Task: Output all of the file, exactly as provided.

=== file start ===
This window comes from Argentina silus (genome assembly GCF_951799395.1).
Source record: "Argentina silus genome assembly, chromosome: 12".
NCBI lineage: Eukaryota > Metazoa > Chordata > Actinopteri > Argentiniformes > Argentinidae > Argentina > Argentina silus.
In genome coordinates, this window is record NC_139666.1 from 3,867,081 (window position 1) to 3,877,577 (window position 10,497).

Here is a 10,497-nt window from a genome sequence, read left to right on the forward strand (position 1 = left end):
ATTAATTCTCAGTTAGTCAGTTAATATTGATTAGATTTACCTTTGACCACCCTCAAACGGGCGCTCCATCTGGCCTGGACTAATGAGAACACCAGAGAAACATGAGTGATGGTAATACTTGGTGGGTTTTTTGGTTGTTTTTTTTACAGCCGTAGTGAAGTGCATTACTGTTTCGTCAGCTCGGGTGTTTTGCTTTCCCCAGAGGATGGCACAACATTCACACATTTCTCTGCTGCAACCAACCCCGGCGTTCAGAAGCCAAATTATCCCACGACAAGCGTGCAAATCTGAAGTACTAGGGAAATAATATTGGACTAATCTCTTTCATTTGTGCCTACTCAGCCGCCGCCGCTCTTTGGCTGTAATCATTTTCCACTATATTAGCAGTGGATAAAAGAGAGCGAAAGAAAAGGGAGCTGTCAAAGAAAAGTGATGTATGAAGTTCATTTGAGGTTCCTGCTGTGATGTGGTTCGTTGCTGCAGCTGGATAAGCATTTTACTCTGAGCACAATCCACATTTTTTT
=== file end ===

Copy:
This window comes from Argentina silus (genome assembly GCF_951799395.1).
Source record: "Argentina silus genome assembly, chromosome: 12".
NCBI lineage: Eukaryota > Metazoa > Chordata > Actinopteri > Argentiniformes > Argentinidae > Argentina > Argentina silus.
In genome coordinates, this window is record NC_139666.1 from 3,867,081 (window position 1) to 3,877,577 (window position 10,497).

Here is a 10,497-nt window from a genome sequence, read left to right on the forward strand (position 1 = left end):
ATTAATTCTCAGTTAGTCAGTTAATATTGATTAGATTTACCTTTGACCACCCTCAAACGGGCGCTCCATCTGGCCTGGACTAATGAGAACACCAGAGAAACATGAGTGATGGTAATACTTGGTGGGTTTTTTGGTTGTTTTTTTTACAGCCGTAGTGAAGTGCATTACTGTTTCGTCAGCTCGGGTGTTTTGCTTTCCCCAGAGGATGGCACAACATTCACACATTTCTCTGCTGCAACCAACCCCGGCGTTCAGAAGCCAAATTATCCCACGACAAGCGTGCAAATCTGAAGTACTAGGGAAATAATATTGGACTAATCTCTTTCATTTGTGCCTACTCAGCCGCCGCCGCTCTTTGGCTGTAATCATTTTCCACTATATTAGCAGTGGATAAAAGAGAGCGAAAGAAAAGGGAGCTGTCAAAGAAAAGTGATGTATGAAGTTCATTTGAGGTTCCTGCTGTGATGTGGTTCGTTGCTGCAGCTGGATAAGCATTTTACTCTGAGCACAATCCACATTTTTTT